[VIDEO] Shadow Chancellor John McDonnell’s Bizarre Maoist Spectacle: Final Nail in the Coffin for the Cuckoo Bananas Labour Party?Posted: December 19, 2015
John McDonnell audaciously brandished a copy of Mao Zedong’s Little Red Book
Shadow chancellor John McDonnell dropped a political bombshell in the House of Commons What was it over? A book. Not just any book, mind. A book conveying a philosophy that is most certainly taboo in British politics. A book that was none other than Mao Zedong’s very own ‘Little Red Book’. The commotion caused by it was far from little, however.
The immediate reactions of everyone in the House of Commons were indeed telling. The Conservatives were overjoyed. It was an early Christmas present for them. Many MPs were chorusing “more! more!” On the Labour side of the hall, some found it amusing; yet it clearly stirred up much discontent. Even Deputy Leader Tom Watson, who could be seen sat beside McDonnell at the time, had a faint look of despair as this historic book was pulled out; which is, to some extent, the scriptures, or holy book, of the far left.
Clearly it was done as a mere jest, and nothing more than a humoured attack at Chancellor George Osborne – who he ironically labelled “Comrade Osborne” – in criticism for his approach to Britain’s relations with China. His direct quote from Chairman Mao was as follows:
“We must learn to do economic work from all who know how. No matter who they are, we must esteem them as teachers, learning from them respectfully and conscientiously. But we must not pretend to know what we do not know.”
Yet it is an unsuitable affiliation. Surely you’d expect something like this from the Communist Party of Great Britain themselves; not from a serious opposition party vying to win power in modern-day Britain – where Thatcherism still lingers and private property is still at large.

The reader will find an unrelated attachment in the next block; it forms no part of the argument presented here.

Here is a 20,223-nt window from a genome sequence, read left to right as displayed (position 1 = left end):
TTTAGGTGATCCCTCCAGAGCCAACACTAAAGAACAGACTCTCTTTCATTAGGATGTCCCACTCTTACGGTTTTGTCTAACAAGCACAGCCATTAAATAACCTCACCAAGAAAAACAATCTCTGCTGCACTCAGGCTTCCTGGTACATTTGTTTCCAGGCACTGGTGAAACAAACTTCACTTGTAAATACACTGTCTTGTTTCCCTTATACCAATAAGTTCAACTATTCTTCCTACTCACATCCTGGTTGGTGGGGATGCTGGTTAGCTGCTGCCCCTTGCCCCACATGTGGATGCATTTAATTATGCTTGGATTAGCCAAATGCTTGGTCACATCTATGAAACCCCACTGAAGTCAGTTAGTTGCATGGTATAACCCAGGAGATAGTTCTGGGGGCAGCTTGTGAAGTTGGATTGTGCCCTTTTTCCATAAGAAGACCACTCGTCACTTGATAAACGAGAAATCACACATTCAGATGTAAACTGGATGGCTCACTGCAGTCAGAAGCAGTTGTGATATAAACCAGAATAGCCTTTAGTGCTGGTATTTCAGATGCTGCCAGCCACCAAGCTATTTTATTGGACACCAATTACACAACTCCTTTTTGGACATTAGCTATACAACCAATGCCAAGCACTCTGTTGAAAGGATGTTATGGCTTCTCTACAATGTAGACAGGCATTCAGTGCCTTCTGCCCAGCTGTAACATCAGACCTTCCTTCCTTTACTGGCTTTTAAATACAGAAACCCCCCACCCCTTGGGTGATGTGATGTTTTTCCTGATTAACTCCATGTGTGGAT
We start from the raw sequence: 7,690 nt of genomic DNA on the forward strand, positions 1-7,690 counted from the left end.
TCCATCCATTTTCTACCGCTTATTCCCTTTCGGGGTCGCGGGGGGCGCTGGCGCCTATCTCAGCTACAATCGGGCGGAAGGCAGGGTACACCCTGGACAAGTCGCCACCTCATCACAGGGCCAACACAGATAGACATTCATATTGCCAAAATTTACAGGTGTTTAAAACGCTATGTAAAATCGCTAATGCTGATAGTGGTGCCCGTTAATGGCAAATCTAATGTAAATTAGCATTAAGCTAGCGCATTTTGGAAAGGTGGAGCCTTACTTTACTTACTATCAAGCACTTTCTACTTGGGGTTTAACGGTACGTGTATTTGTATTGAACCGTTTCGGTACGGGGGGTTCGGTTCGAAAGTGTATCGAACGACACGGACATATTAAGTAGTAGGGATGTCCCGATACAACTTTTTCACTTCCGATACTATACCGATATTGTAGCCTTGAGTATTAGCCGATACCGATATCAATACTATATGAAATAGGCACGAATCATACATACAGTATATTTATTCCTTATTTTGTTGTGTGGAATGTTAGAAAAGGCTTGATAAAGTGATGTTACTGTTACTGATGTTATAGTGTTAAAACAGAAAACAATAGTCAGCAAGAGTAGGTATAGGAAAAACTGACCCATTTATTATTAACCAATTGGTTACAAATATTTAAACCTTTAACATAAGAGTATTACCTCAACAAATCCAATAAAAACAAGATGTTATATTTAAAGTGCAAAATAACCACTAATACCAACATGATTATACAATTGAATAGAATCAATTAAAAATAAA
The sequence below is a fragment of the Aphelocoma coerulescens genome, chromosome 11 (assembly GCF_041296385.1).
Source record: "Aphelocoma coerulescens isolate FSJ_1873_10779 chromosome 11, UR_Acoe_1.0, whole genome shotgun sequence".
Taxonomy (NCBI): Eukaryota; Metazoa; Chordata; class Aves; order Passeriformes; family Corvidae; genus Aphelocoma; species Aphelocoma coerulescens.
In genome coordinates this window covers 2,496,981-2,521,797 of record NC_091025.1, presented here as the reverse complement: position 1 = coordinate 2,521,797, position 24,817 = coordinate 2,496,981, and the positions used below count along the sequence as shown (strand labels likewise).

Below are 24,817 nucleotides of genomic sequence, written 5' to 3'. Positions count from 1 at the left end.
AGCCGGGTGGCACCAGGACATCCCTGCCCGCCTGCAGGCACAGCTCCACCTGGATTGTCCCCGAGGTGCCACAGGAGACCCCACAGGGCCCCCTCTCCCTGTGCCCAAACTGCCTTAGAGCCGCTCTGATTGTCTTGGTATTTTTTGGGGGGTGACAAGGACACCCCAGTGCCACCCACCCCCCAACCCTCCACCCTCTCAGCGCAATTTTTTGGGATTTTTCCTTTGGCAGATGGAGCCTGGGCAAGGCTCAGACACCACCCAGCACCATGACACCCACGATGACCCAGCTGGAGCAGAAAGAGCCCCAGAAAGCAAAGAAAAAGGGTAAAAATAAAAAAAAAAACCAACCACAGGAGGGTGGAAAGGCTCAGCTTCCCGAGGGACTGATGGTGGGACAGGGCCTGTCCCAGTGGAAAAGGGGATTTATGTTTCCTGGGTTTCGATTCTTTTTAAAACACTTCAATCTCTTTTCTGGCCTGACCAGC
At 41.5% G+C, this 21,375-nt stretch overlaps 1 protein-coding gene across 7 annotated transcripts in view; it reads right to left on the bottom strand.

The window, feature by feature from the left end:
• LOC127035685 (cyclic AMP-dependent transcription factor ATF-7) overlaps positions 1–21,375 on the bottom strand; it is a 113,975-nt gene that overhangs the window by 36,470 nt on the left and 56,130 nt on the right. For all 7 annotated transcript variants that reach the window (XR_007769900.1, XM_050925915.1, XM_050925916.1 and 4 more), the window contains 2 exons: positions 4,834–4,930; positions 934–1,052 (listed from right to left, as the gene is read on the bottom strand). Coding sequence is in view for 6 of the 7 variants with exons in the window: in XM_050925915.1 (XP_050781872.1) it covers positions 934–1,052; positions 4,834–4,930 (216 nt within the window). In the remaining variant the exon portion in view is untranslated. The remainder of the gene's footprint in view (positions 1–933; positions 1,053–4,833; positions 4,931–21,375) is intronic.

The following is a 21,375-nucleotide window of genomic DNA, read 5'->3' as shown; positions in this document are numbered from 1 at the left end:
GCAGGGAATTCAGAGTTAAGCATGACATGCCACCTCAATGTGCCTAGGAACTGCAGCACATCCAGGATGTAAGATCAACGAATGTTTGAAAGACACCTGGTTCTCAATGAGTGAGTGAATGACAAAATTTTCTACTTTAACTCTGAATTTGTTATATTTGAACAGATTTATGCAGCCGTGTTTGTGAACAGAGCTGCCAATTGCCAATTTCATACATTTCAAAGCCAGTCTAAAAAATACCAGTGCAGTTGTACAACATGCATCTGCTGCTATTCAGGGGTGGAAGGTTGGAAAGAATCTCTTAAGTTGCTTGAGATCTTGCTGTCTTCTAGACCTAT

Most Marxists I have ever associated with would actually distance themselves from Mao Zedong: a dictator of the People’s Republic of China, responsible for the deaths of millions of his own civilians – from famine and executing those against the rule. Even if you are going to cite a Communist figure at all in British politics, better to use a figure such as Lenin or Trotsky; not a brutal mass-murdering despot.
Many feel content with a more narrow view of politics. Even if it isn’t one that directly mirrors the Conservative party’s ideology, it wouldn’t drift too far from this. Hence by both the Conservative party and the then-austerity-favouring Labour party gained 330 and 232 seats respectively (562 out of 650 overall) in the General Election last May. Many predict the latter figure, which is that of Labour of course, will be trimmed away if trends stay the same. Read the rest of this entry »
Barney Henderson reports: A double-sided erotic Picasso portrait has sold for a record price in New York, soothing the art world’s nerves after a nervous start to a major sale.
La Gommeuse (The Nightclub Singer), which hides a second hidden portrait of an art dealer on its back, sold for $67.5 million (£45 million) late on Thursday night, setting a new record for a blue period Picasso.
It’s sale, comfortably above its expectation, was one of several at Sotheby’s on Thursday night after a wobble in the market the night before.
The sale had got off to a lacklustre start, with a collection estimated at $500m selling for just $377m, including significant works left unsold and collectors fearing an impending chill in the market.
Officials seemed to breathe a sigh of relief on Friday, with Simon Shaw, co-head of Impressionist and modern art worldwide, lauding what he called “a small sale that packed a real punch,” and saw “a very strong result for any various owner sale in the category.”